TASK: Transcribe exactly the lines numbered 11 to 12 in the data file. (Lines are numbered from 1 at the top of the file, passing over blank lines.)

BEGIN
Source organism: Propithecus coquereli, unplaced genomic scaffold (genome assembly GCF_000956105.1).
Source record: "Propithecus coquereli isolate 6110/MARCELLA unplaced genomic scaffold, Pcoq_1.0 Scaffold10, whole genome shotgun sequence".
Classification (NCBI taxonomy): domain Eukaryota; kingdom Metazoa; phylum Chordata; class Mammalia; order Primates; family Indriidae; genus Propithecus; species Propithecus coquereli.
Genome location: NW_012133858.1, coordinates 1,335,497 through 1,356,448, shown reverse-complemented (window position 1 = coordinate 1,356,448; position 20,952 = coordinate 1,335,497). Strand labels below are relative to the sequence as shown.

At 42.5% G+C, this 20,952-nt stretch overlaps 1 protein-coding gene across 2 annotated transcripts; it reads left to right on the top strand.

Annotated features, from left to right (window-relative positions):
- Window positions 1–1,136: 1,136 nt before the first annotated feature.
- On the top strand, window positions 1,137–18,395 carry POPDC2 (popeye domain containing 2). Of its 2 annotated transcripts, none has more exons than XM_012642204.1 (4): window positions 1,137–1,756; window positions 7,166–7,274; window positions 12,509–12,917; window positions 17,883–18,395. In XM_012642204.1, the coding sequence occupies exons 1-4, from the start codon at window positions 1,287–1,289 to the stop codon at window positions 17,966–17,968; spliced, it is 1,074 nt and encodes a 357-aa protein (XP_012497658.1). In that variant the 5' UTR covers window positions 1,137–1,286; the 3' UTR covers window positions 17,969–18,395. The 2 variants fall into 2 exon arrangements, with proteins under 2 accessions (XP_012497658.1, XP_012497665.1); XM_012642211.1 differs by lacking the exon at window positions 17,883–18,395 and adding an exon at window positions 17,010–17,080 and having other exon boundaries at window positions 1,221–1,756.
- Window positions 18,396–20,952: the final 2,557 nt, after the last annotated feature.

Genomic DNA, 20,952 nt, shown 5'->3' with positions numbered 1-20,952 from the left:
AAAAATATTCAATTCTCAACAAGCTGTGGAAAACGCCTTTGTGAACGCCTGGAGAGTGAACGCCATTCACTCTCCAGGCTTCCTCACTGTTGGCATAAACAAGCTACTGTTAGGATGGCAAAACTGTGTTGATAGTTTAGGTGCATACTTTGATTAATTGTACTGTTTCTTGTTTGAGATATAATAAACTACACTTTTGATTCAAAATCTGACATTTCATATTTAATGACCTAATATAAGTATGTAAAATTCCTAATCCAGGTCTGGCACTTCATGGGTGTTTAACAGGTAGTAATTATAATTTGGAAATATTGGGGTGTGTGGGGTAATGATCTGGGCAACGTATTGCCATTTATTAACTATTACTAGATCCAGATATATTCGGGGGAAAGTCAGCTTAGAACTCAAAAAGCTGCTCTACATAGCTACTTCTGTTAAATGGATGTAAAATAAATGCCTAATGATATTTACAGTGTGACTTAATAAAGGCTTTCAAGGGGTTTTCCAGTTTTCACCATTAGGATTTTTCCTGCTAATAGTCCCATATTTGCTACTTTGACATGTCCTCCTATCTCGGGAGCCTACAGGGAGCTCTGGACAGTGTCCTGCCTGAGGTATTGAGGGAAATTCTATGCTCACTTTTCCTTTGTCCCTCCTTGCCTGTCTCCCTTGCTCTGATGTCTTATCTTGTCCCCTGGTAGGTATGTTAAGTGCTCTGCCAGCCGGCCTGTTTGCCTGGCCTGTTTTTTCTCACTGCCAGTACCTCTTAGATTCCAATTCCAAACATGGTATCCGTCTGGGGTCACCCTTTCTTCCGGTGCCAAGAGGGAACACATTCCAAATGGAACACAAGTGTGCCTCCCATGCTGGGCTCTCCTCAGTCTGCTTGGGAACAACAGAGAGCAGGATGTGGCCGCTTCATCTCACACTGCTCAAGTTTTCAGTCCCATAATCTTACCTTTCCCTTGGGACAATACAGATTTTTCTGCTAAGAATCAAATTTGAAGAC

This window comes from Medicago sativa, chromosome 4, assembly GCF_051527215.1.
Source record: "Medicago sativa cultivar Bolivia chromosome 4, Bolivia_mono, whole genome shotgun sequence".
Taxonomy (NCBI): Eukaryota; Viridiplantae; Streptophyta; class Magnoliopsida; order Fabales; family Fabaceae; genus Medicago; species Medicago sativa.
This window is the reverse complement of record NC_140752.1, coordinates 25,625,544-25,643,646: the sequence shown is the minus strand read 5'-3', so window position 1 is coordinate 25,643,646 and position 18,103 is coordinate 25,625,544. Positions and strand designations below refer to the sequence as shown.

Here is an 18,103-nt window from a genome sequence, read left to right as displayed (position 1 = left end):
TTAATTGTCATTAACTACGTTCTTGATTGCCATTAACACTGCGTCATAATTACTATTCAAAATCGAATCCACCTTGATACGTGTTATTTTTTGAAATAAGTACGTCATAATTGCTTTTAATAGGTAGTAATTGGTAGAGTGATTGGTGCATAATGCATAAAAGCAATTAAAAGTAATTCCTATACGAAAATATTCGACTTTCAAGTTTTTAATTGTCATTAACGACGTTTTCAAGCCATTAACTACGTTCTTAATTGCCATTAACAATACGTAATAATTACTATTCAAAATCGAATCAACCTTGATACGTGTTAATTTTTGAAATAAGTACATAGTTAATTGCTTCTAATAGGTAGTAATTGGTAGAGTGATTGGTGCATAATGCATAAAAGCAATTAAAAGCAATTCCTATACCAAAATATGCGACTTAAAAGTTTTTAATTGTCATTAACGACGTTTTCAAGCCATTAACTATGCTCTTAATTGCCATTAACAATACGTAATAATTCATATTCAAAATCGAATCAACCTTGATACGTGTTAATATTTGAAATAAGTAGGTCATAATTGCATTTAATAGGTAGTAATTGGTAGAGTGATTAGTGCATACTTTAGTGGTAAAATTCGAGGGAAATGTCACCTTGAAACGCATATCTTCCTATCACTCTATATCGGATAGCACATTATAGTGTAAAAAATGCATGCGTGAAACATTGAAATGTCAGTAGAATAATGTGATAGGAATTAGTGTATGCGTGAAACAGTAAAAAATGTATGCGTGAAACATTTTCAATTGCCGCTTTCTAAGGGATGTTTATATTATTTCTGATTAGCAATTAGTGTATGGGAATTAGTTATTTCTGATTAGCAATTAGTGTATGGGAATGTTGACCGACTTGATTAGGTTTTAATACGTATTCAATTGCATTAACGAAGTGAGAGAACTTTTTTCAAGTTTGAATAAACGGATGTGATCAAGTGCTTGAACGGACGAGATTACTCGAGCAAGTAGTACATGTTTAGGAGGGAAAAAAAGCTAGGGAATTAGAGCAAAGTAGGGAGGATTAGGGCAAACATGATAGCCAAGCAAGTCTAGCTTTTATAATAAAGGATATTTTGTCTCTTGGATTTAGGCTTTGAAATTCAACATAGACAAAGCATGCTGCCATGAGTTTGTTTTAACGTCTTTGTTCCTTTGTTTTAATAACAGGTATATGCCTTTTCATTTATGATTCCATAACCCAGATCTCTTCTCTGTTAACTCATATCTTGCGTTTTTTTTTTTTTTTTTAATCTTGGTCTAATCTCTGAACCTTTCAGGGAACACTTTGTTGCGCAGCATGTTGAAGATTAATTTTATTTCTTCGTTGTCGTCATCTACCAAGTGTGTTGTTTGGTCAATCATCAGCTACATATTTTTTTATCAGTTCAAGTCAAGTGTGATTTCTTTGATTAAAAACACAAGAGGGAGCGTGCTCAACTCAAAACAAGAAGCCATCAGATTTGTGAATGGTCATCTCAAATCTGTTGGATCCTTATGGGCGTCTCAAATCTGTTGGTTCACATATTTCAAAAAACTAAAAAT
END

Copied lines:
AAAAATATTCAATTCTCAACAAGCTGTGGAAAACGCCTTTGTGAACGCCTGGAGAGTGAACGCCATTCACTCTCCAGGCTTCCTCACTGTTGGCATAAACAAGCTACTGTTAGGATGGCAAAACTGTGTTGATAGTTTAGGTGCATACTTTGATTAATTGTACTGTTTCTTGTTTGAGATATAATAAACTACACTTTTGATTCAAAATCTGACATTTCATATTTAATGACCTAATATAAGTATGTAAAATTCCTAATCCAGGTCTGGCACTTCATGGGTGTTTAACAGGTAGTAATTATAATTTGGAAATATTGGGGTGTGTGGGGTAATGATCTGGGCAACGTATTGCCATTTATTAACTATTACTAGATCCAGATATATTCGGGGGAAAGTCAGCTTAGAACTCAAAAAGCTGCTCTACATAGCTACTTCTGTTAAATGGATGTAAAATAAATGCCTAATGATATTTACAGTGTGACTTAATAAAGGCTTTCAAGGGGTTTTCCAGTTTTCACCATTAGGATTTTTCCTGCTAATAGTCCCATATTTGCTACTTTGACATGTCCTCCTATCTCGGGAGCCTACAGGGAGCTCTGGACAGTGTCCTGCCTGAGGTATTGAGGGAAATTCTATGCTCACTTTTCCTTTGTCCCTCCTTGCCTGTCTCCCTTGCTCTGATGTCTTATCTTGTCCCCTGGTAGGTATGTTAAGTGCTCTGCCAGCCGGCCTGTTTGCCTGGCCTGTTTTTTCTCACTGCCAGTACCTCTTAGATTCCAATTCCAAACATGGTATCCGTCTGGGGTCACCCTTTCTTCCGGTGCCAAGAGGGAACACATTCCAAATGGAACACAAGTGTGCCTCCCATGCTGGGCTCTCCTCAGTCTGCTTGGGAACAACAGAGAGCAGGATGTGGCCGCTTCATCTCACACTGCTCAAGTTTTCAGTCCCATAATCTTACCTTTCCCTTGGGACAATACAGATTTTTCTGCTAAGAATCAAATTTGAAGAC

This window comes from Medicago sativa, chromosome 4, assembly GCF_051527215.1.